After polling people from 32 countries to learn how much they felt various feelings should be expressed openly, the authors found that emotional expressiveness was correlated with diversity. In other words, when there are a lot of immigrants around, you might have to smile more to build trust and cooperation, since you don’t all speak the same language.
People in the more diverse countries also smiled for a different reason than the people in the more homogeneous nations. In the countries with more immigrants, people smiled in order to bond socially. Compared to the less-diverse nations, they were more likely to say smiles were a sign someone “wants to be a close friend of yours.” But in the countries that are more uniform, people were more likely to smile to show they were superior to one another. That might be, the authors speculate, because countries without significant influxes of outsiders tend to be more hierarchical, and nonverbal communication helps maintain these delicate power structures.
So Americans smile a lot because our Swedish forefathers wanted to befriend their Italian neighbors, but they couldn’t figure out how to pronounce buongiorno. Seems plausible. But there’s also something very w i d e about the classic American grin. Why is it that Americans smile with such fervor?
This could be because Americans value high-energy, happy feelings more than some other countries. For a study published last year, researchers compared the official photos of American and Chinese business and government leaders. After coding them according to their levels of “facial muscle movement,” they found that American leaders in all contexts were both more likely to smile and showed more “excited” smiles than the Chinese leaders did.
Later, they asked college students from 10 different countries how often they would ideally like to experience certain emotions—from happiness to calmness to hostility—in a given week.
Then, they looked at photos of legislators from those 10 countries. They found that the more a country’s college students valued happy, high-energy emotions, like excitement and enthusiasm, the more excited-looking the government officials looked in their photos. (The correlation held after controlling for economic indicators like GDP.) Interestingly, the amount that people in those countries actually felt happy didn’t matter. The leaders’ excitement appeared to reflect the ideal emotional states of their constituents, not their actual ones.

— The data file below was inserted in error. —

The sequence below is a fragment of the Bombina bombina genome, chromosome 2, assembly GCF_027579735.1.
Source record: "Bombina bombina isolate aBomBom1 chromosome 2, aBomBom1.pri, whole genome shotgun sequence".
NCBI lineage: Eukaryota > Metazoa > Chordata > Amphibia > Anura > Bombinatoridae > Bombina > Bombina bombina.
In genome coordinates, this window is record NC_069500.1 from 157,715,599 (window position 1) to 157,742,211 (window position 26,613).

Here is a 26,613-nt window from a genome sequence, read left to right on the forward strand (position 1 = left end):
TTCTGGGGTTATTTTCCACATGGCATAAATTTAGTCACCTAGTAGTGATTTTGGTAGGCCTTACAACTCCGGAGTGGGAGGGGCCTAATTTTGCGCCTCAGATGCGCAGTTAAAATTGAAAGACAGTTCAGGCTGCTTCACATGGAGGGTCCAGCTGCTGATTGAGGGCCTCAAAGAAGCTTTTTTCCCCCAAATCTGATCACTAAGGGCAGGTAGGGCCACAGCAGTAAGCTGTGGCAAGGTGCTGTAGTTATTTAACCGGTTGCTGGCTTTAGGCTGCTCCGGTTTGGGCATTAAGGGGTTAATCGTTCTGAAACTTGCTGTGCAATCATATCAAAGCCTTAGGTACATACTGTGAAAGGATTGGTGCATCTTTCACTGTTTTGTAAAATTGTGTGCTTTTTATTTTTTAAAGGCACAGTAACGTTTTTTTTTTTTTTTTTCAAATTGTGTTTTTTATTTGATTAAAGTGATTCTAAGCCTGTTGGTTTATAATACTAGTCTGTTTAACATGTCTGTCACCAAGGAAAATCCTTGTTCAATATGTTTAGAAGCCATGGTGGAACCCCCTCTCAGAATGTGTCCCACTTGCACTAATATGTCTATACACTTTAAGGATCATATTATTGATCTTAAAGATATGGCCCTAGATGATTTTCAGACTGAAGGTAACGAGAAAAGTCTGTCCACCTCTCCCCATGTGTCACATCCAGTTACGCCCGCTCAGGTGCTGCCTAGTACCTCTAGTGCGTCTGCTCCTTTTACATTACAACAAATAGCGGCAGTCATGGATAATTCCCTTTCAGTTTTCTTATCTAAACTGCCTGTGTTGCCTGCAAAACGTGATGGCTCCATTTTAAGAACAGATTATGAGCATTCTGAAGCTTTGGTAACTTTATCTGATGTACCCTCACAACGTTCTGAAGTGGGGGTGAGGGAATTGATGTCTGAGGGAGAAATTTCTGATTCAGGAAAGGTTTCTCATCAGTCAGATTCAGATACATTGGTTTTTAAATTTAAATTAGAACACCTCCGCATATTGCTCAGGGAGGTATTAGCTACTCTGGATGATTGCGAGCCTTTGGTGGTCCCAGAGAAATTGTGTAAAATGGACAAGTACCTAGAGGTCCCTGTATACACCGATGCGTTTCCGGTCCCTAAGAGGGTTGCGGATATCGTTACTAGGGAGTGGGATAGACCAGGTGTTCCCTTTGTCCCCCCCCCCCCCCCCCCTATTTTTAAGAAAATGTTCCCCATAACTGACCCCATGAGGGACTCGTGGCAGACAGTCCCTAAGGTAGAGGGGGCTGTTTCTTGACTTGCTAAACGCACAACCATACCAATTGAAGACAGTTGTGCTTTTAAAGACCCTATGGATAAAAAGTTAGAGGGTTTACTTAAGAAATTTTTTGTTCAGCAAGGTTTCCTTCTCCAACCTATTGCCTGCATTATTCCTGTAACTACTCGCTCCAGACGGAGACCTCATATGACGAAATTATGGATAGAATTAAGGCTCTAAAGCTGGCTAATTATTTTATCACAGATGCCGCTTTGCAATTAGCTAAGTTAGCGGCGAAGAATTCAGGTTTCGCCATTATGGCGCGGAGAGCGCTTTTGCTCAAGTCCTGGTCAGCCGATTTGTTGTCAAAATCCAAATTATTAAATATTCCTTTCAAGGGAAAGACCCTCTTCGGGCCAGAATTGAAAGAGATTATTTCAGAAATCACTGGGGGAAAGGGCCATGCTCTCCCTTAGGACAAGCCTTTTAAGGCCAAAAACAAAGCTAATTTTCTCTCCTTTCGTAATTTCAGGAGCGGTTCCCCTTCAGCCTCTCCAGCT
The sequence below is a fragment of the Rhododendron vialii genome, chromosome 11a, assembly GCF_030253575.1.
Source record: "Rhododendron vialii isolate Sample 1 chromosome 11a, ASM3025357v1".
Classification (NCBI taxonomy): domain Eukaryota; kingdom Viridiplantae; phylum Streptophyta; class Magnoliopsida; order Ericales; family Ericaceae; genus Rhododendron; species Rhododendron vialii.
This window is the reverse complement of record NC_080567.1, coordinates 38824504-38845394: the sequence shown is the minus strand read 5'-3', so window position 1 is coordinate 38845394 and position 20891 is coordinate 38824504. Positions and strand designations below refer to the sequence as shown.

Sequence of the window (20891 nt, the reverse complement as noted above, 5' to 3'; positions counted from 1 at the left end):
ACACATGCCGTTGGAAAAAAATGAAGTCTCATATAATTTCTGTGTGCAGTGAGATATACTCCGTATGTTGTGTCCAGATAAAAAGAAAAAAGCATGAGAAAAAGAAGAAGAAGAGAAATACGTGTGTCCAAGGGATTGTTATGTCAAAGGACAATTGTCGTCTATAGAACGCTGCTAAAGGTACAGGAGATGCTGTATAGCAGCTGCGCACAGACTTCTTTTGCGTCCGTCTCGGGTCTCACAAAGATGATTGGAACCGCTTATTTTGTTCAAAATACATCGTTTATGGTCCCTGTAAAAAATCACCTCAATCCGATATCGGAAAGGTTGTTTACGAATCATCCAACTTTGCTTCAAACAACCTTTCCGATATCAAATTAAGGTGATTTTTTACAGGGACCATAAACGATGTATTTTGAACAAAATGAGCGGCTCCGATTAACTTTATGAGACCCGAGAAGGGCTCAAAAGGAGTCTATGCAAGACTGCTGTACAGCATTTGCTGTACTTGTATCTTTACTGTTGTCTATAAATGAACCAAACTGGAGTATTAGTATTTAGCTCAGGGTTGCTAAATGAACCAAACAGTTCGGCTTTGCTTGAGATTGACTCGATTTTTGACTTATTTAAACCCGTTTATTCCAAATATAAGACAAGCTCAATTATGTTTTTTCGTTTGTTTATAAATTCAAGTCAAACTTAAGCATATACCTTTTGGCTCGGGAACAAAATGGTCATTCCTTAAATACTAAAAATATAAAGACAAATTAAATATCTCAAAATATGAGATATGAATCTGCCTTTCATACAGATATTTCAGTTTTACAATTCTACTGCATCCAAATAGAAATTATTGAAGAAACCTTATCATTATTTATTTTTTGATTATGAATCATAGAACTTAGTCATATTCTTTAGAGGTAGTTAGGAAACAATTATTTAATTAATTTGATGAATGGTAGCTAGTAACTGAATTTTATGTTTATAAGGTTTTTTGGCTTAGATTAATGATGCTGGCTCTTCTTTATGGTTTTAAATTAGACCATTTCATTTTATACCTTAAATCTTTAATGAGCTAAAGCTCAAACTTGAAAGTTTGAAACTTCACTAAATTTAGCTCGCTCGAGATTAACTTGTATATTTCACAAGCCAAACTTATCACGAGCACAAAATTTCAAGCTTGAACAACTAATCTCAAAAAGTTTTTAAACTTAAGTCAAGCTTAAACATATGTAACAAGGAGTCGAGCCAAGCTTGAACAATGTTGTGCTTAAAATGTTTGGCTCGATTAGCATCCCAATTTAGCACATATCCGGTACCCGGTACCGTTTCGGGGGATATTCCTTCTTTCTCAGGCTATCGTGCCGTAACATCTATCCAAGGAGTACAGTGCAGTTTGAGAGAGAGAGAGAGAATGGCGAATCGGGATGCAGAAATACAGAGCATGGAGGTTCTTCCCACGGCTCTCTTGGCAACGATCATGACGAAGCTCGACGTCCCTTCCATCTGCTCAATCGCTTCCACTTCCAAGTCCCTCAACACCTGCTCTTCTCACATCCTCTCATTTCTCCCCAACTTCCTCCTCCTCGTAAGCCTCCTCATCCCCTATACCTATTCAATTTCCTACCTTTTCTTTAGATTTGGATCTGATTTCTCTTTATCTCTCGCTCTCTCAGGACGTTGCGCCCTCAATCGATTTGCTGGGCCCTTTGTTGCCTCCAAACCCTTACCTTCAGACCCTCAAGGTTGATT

Other than causing consternation for tourists, these cultural differences in the value and uses of smiles are also why it can be hard for iconic American companies to expand overseas. As a recent episode of Invisibilia showed, when McDonald’s entered Russia in the ’90s, they had to coach their employees on how to smile. Here’s how Yuri Chekalin, a former McDonald’s employee, described the experience to Invisibilia host Alix Spiegel:
CHEKALIN: It was an American video, and it was just dubbed in Russian. How you’re supposed to smile, how you’re supposed to greet.
UNIDENTIFIED WOMAN: Glad you came in, hope to see you again real soon.
UNIDENTIFIED MAN: You bet.
SPIEGEL: And then the lights came back on, and the trainers got down to work breaking down the elements of American cheerfulness into digestible component parts. For example, when you meet someone, you must make direct eye contact, which seemed deeply strange to Yuri.
CHEKALIN: So in Russia we used to—if somebody looks at us, we just kind of look the other way, unless we about to fight or something like that. But in America, he says, you know, when you making eye contact, you smile.
Wal-Mart stopped requiring sales clerks to smile at customers—a practice that some male shoppers interpreted as flirting—and scrapped the morning Wal-Mart chant by staff members.
“People found these things strange; Germans just don’t behave that way,” said Hans-Martin Poschmann, the secretary of the Verdi union, which represents 5,000 Wal-Mart employees here.
It wasn’t enough, alas: Wal-Mart pulled out of Germany that year after losing hundreds of millions of dollars. There were other cultural differences at play, like Wal-Mart’s failed attempts to get its German employees to relocate. And while the bosses back at Wal-Mart’s Bentonville, Arkansas, headquarters might have been cheerier than their Bavarian counterparts, they weren’t too happy with unions, a staple of the German labor market. (“Bentonville … thought we were communists,” Poschmann, the union secretary, told the Times.)
Like so many other daily practices, in other words, the American smile is a product of our culture. And it can be similarly difficult to export.
Alice Roth contributed reporting
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